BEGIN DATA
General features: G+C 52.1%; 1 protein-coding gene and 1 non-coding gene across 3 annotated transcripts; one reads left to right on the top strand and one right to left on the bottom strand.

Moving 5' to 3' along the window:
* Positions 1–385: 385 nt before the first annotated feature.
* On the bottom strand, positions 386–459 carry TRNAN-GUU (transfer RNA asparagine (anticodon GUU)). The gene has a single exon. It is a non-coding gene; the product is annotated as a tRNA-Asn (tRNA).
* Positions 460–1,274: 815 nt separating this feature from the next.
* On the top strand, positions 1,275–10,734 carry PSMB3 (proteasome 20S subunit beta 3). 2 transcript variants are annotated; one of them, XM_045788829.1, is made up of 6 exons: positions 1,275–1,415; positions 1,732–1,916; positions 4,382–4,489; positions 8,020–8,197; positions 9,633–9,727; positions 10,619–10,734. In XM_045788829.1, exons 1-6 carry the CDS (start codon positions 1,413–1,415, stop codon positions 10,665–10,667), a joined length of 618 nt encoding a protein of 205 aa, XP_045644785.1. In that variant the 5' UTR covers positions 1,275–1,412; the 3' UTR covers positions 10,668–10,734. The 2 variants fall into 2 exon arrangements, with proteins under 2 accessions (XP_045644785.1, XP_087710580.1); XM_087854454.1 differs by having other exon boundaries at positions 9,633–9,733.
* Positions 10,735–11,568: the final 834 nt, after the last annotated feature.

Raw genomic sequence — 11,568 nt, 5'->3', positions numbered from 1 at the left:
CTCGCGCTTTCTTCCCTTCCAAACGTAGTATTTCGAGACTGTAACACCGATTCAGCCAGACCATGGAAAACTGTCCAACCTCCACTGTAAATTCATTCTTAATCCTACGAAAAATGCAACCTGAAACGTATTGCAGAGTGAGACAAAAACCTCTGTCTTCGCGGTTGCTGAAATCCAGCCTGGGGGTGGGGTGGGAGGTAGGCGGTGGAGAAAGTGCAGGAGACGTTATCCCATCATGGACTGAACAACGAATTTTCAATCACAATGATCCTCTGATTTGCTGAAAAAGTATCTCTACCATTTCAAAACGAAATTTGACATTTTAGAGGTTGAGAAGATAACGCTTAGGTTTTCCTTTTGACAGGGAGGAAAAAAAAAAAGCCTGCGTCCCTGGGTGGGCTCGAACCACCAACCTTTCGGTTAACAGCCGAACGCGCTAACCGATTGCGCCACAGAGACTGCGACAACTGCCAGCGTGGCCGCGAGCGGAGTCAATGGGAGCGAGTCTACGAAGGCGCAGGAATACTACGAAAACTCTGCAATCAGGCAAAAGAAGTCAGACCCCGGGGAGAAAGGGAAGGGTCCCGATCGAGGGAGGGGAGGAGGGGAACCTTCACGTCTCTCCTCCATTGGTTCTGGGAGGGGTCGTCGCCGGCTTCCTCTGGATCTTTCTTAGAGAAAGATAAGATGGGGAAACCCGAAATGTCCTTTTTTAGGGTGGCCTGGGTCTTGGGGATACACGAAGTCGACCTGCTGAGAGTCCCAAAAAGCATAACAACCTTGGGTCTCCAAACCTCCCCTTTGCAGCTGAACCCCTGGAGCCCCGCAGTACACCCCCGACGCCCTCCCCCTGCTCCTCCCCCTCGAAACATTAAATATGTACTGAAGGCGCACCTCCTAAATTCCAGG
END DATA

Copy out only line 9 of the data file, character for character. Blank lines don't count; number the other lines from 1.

CTCGCGCTTTCTTCCCTTCCAAACGTAGTATTTCGAGACTGTAACACCGATTCAGCCAGACCATGGAAAACTGTCCAACCTCCACTGTAAATTCATTCTTAATCCTACGAAAAATGCAACCTGAAACGTATTGCAGAGTGAGACAAAAACCTCTGTCTTCGCGGTTGCTGAAATCCAGCCTGGGGGTGGGGTGGGAGGTAGGCGGTGGAGAAAGTGCAGGAGACGTTATCCCATCATGGACTGAACAACGAATTTTCAATCACAATGATCCTCTGATTTGCTGAAAAAGTATCTCTACCATTTCAAAACGAAATTTGACATTTTAGAGGTTGAGAAGATAACGCTTAGGTTTTCCTTTTGACAGGGAGGAAAAAAAAAAAGCCTGCGTCCCTGGGTGGGCTCGAACCACCAACCTTTCGGTTAACAGCCGAACGCGCTAACCGATTGCGCCACAGAGACTGCGACAACTGCCAGCGTGGCCGCGAGCGGAGTCAATGGGAGCGAGTCTACGAAGGCGCAGGAATACTACGAAAACTCTGCAATCAGGCAAAAGAAGTCAGACCCCGGGGAGAAAGGGAAGGGTCCCGATCGAGGGAGGGGAGGAGGGGAACCTTCACGTCTCTCCTCCATTGGTTCTGGGAGGGGTCGTCGCCGGCTTCCTCTGGATCTTTCTTAGAGAAAGATAAGATGGGGAAACCCGAAATGTCCTTTTTTAGGGTGGCCTGGGTCTTGGGGATACACGAAGTCGACCTGCTGAGAGTCCCAAAAAGCATAACAACCTTGGGTCTCCAAACCTCCCCTTTGCAGCTGAACCCCTGGAGCCCCGCAGTACACCCCCGACGCCCTCCCCCTGCTCCTCCCCCTCGAAACATTAAATATGTACTGAAGGCGCACCTCCTAAATTCCAGG